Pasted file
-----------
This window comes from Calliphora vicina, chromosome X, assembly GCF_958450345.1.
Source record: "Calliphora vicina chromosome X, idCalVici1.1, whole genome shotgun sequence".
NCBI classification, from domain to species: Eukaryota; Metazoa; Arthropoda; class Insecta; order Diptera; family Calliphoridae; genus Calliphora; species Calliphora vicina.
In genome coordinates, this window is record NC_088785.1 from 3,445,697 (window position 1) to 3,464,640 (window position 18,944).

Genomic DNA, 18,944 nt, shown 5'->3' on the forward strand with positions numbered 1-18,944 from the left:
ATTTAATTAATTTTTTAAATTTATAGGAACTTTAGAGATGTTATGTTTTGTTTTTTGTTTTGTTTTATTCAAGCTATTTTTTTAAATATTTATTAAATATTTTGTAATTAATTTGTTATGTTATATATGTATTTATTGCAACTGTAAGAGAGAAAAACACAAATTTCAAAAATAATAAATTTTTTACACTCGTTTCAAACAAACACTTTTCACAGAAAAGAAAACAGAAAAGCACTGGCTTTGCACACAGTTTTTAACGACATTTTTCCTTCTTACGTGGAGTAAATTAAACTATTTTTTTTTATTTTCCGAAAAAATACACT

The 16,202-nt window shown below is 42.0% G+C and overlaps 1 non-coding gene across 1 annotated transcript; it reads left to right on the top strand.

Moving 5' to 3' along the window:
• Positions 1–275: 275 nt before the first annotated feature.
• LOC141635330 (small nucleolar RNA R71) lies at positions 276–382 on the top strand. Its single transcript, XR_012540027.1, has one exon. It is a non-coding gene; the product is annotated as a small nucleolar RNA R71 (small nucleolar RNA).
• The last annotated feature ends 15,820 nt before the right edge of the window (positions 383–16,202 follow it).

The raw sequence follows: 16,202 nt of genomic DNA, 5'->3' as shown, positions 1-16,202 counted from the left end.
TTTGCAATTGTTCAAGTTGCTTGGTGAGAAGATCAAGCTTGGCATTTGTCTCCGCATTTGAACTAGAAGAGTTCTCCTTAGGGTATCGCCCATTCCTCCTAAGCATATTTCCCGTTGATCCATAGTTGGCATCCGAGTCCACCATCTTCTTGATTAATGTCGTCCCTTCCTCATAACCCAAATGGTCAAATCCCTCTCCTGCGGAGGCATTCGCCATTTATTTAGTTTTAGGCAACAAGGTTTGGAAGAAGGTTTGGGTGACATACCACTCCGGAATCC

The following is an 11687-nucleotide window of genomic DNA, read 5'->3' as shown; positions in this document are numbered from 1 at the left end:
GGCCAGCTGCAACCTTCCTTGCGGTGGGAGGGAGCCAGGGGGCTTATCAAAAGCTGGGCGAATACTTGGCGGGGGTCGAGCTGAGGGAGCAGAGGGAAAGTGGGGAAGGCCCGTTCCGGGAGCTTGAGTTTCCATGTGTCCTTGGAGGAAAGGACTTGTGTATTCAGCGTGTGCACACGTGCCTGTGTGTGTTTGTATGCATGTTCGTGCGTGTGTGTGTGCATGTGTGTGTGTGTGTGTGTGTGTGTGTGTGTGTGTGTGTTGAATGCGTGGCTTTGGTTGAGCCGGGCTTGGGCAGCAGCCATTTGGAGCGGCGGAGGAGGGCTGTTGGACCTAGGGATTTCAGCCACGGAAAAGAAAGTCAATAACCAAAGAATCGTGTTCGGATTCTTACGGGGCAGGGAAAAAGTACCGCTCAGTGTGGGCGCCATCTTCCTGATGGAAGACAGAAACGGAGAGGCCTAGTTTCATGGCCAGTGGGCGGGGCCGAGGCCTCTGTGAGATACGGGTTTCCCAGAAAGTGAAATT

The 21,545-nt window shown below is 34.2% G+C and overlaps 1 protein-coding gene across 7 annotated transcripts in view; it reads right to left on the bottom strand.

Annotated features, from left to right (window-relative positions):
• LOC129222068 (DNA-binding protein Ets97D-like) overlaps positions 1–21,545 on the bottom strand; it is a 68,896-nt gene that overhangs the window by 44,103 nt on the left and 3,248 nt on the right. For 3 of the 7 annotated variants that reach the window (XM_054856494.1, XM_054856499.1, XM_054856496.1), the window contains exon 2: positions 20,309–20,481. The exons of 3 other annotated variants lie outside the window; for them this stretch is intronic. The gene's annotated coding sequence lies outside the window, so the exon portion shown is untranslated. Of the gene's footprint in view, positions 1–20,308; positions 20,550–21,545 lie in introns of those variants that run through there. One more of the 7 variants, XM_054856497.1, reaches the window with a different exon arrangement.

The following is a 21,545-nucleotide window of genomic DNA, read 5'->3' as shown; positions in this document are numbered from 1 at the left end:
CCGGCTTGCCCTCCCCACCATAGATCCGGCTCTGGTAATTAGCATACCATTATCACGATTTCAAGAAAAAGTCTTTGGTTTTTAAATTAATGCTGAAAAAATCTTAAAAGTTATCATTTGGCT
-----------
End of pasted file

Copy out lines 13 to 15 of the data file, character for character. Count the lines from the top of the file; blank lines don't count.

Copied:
TTTGCAATTGTTCAAGTTGCTTGGTGAGAAGATCAAGCTTGGCATTTGTCTCCGCATTTGAACTAGAAGAGTTCTCCTTAGGGTATCGCCCATTCCTCCTAAGCATATTTCCCGTTGATCCATAGTTGGCATCCGAGTCCACCATCTTCTTGATTAATGTCGTCCCTTCCTCATAACCCAAATGGTCAAATCCCTCTCCTGCGGAGGCATTCGCCATTTATTTAGTTTTAGGCAACAAGGTTTGGAAGAAGGTTTGGGTGACATACCACTCCGGAATCC

The following is an 11687-nucleotide window of genomic DNA, read 5'->3' as shown; positions in this document are numbered from 1 at the left end:
GGCCAGCTGCAACCTTCCTTGCGGTGGGAGGGAGCCAGGGGGCTTATCAAAAGCTGGGCGAATACTTGGCGGGGGTCGAGCTGAGGGAGCAGAGGGAAAGTGGGGAAGGCCCGTTCCGGGAGCTTGAGTTTCCATGTGTCCTTGGAGGAAAGGACTTGTGTATTCAGCGTGTGCACACGTGCCTGTGTGTGTTTGTATGCATGTTCGTGCGTGTGTGTGTGCATGTGTGTGTGTGTGTGTGTGTGTGTGTGTGTGTGTGTGTTGAATGCGTGGCTTTGGTTGAGCCGGGCTTGGGCAGCAGCCATTTGGAGCGGCGGAGGAGGGCTGTTGGACCTAGGGATTTCAGCCACGGAAAAGAAAGTCAATAACCAAAGAATCGTGTTCGGATTCTTACGGGGCAGGGAAAAAGTACCGCTCAGTGTGGGCGCCATCTTCCTGATGGAAGACAGAAACGGAGAGGCCTAGTTTCATGGCCAGTGGGCGGGGCCGAGGCCTCTGTGAGATACGGGTTTCCCAGAAAGTGAAATT